NRBQ’s time in the sun
For 50 years, NRBQ have been delivering expertly crafted, deliriously zany roots-based pop. Informed by vintage rock ’n’ roll, boogie-woogie blues and avant-garde jazz, not to mention the Three Stooges and show tunes, their live sets are the aural equivalent of ADHD. While they’re revered by fans — that is, anyone who’s seen them onstage — mainstream success has proven somewhat elusive. Outside of their 1989 hit, a cover of the Rockin’ Rebels’ “Wild Weekend,” the Q is largely a cult phenomenon.
The beating heart of the band is a straw-haired gas fire named Terry Adams, a manic rock ’n’ roll genius who torches every keyboard he touches. Adams, who founded the New Rhythm and Blues Quintet in his native Louisville, Ky., in 1966 — but kicked them into overdrive in Miami in 1968 — is the only original member remaining. The current group, featuring Scott Ligon on guitar and vocals and Chad Choucroun on drums, has been touring and recording as NRBQ since 2011, albeit with recent addition Casey McDonough on bass. They also play behind Adams on his 2015 release “Talk Thelonious,” a tribute to one of the keyboardist’s seminal influences, jazz giant Thelonious Monk.
Recorded live, the album features Adams’ idiosyncratic arrangements of Monk classics such as “In Walked Bud” and “Straight No Chaser,” as well as lesser-known titles. The project was deeply personal for Adams and a long time coming.
When Adams first arrived in New York in 1967, he took every opportunity to see Monk perform and eventually befriended the enigmatic pianist. “He was intimidating,” Adams confirms by phone from a friend’s house in Western Massachusetts, not far from his home in Vermont. “But I think he appreciated me because I didn’t seem intimidated.”
One night, in the kitchen of the Village Vanguard between sets, Adams asked Monk if he would play “Gallop’s Gallop,” an obscure song from his canon. Monk asked his saxophonist, Paul Jeffrey, if he knew the tune, but Jeffrey was stumped. So Adams sung it for him, all 32 bars. “I didn’t request it because it was obscure, I just really loved that song,” he recalls, laughing. “It was quite an experience to sing it for him.”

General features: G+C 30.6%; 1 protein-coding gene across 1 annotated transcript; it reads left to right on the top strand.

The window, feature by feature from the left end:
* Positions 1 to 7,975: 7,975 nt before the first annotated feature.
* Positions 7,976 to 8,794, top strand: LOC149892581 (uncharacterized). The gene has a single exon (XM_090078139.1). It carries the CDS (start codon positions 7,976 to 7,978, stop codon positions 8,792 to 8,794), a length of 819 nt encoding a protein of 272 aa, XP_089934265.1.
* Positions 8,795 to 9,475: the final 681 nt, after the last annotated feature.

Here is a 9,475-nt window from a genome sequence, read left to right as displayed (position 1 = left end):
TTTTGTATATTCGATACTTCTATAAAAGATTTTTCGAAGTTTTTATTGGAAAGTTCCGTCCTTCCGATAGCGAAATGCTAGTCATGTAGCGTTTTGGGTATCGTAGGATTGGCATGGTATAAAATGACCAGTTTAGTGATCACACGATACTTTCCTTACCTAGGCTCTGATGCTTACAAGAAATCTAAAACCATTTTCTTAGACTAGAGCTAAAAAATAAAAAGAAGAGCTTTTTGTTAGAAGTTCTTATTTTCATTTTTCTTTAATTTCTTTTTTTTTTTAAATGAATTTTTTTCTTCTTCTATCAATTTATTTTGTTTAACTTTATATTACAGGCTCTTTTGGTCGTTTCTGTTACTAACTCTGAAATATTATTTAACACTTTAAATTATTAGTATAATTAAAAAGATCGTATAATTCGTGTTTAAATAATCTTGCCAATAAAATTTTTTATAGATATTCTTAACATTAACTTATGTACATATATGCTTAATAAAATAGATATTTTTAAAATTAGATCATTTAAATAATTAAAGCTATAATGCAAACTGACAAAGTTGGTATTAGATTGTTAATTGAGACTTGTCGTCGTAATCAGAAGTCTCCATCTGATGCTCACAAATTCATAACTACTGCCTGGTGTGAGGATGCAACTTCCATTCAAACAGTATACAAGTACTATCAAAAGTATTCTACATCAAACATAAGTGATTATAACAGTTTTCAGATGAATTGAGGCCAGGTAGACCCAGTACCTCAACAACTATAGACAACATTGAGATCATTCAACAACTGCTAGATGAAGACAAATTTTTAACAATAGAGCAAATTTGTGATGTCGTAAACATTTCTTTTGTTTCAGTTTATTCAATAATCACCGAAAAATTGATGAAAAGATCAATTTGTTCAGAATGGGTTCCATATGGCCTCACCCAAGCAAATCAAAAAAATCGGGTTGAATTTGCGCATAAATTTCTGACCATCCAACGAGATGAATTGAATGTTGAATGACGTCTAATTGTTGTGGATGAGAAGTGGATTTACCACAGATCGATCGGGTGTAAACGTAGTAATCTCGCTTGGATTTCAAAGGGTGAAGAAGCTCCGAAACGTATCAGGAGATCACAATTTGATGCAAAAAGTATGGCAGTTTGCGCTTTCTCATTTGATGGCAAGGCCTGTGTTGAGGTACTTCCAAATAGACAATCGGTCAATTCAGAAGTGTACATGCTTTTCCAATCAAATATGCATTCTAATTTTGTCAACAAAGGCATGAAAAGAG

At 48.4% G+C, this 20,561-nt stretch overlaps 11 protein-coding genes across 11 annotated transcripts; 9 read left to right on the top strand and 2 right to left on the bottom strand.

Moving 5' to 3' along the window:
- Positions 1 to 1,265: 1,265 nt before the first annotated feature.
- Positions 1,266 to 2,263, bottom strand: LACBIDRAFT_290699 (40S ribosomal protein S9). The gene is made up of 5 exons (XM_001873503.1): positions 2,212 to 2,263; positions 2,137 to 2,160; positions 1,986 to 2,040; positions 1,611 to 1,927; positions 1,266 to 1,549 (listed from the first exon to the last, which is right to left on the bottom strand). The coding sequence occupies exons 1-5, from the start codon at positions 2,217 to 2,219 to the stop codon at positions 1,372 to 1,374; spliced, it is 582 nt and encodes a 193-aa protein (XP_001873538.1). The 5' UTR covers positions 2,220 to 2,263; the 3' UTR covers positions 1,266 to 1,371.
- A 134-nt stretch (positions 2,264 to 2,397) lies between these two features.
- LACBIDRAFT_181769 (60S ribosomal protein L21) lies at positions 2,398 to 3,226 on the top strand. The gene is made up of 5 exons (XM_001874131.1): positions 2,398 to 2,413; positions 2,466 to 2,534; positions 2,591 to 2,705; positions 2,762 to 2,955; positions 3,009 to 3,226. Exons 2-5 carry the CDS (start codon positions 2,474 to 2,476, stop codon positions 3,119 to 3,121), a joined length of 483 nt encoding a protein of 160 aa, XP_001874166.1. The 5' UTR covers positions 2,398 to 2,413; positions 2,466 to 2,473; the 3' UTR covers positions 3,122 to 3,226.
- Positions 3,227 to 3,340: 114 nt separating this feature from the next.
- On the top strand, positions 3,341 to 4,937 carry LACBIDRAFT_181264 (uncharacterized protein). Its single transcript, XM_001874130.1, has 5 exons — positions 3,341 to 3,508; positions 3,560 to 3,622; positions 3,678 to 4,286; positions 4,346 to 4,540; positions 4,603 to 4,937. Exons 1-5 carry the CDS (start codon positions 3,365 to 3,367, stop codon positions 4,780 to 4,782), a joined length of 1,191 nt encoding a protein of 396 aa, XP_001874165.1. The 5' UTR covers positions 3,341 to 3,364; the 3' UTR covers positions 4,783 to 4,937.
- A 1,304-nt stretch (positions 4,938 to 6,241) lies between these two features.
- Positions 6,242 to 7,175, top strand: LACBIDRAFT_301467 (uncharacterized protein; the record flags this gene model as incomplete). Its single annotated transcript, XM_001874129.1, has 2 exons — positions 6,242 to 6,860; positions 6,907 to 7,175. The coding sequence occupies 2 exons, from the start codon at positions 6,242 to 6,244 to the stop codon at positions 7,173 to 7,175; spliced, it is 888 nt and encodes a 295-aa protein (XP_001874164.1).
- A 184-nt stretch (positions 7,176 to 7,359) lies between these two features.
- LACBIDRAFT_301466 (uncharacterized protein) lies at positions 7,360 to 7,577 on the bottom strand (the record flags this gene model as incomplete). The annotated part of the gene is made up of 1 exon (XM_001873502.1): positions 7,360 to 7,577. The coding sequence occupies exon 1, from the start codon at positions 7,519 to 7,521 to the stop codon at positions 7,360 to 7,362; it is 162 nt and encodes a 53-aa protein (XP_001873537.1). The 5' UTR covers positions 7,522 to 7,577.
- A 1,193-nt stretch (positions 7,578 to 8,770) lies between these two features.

Another jazz legend, Sun
When: 8 p.m. Thursday Where: Funky Biscuit in Boca Raton Cost: $20-$35, $10 for under 21 (with parent or legal guardian) Contact: Call 561-465-3946 or go to FunkyBiscuit.com. Ra, also played a vital role in NRBQ’s story. In late 1967, Ra handed Adams a 45 of his song “Rocket No. 9.” NRBQ had broken up, but Adams was so inspired by what he heard that he put the band back together. They regrouped in Miami and played clubs such as Thee Image and the World, as well as at Greynolds Park.
NRBQ also crashed the Miami Pop Festival, which was held in May 1968 at Gulfstream Park in Hallandale Beach. They weren’t on the bill, which included Jimi Hendrix and Frank Zappa, but they ended up onstage with Chuck Berry.
While the band’s tenure in South Florida was shortlived, Adams recalls it fondly. “Florida is definitely where we picked up our atomic energy,” he says. “The sun was a big influence on us. In an interview in the ’60s, they asked me, ‘What are your influences?’ and I said, ‘The sun.’ They said, ‘What do you mean?’ And I said, ‘Well, the sun and Sun Ra and Sun Records.’ ”